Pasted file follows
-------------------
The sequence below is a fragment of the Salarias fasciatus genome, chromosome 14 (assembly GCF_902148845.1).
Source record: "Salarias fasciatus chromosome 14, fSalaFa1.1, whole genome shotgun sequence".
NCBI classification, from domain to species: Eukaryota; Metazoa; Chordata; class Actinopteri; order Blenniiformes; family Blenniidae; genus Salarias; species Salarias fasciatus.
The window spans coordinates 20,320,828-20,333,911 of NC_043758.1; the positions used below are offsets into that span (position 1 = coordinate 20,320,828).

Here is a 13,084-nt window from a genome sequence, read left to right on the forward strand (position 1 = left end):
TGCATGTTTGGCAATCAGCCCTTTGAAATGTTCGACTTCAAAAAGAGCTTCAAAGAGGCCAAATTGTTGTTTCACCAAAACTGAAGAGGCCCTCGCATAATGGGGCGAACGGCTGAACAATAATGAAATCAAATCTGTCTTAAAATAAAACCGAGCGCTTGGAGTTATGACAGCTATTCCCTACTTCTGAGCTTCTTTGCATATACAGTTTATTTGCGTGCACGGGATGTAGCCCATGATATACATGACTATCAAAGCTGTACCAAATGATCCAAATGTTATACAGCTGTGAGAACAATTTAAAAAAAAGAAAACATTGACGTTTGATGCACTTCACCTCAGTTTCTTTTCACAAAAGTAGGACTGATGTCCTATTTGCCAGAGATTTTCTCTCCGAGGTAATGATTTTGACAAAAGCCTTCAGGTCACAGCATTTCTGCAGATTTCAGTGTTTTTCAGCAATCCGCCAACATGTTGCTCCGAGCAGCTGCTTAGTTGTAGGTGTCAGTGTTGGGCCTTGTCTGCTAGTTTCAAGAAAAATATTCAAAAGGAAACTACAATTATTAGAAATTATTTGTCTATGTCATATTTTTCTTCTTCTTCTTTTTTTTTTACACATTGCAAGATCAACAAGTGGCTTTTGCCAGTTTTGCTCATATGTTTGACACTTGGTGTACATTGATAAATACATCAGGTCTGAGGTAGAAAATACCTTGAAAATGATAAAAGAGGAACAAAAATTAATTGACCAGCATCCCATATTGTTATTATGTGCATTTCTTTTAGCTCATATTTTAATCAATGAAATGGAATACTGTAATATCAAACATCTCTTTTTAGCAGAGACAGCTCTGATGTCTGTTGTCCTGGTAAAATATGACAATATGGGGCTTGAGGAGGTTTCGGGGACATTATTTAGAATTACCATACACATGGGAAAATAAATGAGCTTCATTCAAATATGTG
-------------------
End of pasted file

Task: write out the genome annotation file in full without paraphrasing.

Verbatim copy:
The sequence below is a fragment of the Salarias fasciatus genome, chromosome 14 (assembly GCF_902148845.1).
Source record: "Salarias fasciatus chromosome 14, fSalaFa1.1, whole genome shotgun sequence".
NCBI classification, from domain to species: Eukaryota; Metazoa; Chordata; class Actinopteri; order Blenniiformes; family Blenniidae; genus Salarias; species Salarias fasciatus.
The window spans coordinates 20,320,828-20,333,911 of NC_043758.1; the positions used below are offsets into that span (position 1 = coordinate 20,320,828).

Here is a 13,084-nt window from a genome sequence, read left to right on the forward strand (position 1 = left end):
TGCATGTTTGGCAATCAGCCCTTTGAAATGTTCGACTTCAAAAAGAGCTTCAAAGAGGCCAAATTGTTGTTTCACCAAAACTGAAGAGGCCCTCGCATAATGGGGCGAACGGCTGAACAATAATGAAATCAAATCTGTCTTAAAATAAAACCGAGCGCTTGGAGTTATGACAGCTATTCCCTACTTCTGAGCTTCTTTGCATATACAGTTTATTTGCGTGCACGGGATGTAGCCCATGATATACATGACTATCAAAGCTGTACCAAATGATCCAAATGTTATACAGCTGTGAGAACAATTTAAAAAAAAGAAAACATTGACGTTTGATGCACTTCACCTCAGTTTCTTTTCACAAAAGTAGGACTGATGTCCTATTTGCCAGAGATTTTCTCTCCGAGGTAATGATTTTGACAAAAGCCTTCAGGTCACAGCATTTCTGCAGATTTCAGTGTTTTTCAGCAATCCGCCAACATGTTGCTCCGAGCAGCTGCTTAGTTGTAGGTGTCAGTGTTGGGCCTTGTCTGCTAGTTTCAAGAAAAATATTCAAAAGGAAACTACAATTATTAGAAATTATTTGTCTATGTCATATTTTTCTTCTTCTTCTTTTTTTTTTACACATTGCAAGATCAACAAGTGGCTTTTGCCAGTTTTGCTCATATGTTTGACACTTGGTGTACATTGATAAATACATCAGGTCTGAGGTAGAAAATACCTTGAAAATGATAAAAGAGGAACAAAAATTAATTGACCAGCATCCCATATTGTTATTATGTGCATTTCTTTTAGCTCATATTTTAATCAATGAAATGGAATACTGTAATATCAAACATCTCTTTTTAGCAGAGACAGCTCTGATGTCTGTTGTCCTGGTAAAATATGACAATATGGGGCTTGAGGAGGTTTCGGGGACATTATTTAGAATTACCATACACATGGGAAAATAAATGAGCTTCATTCAAATATGTG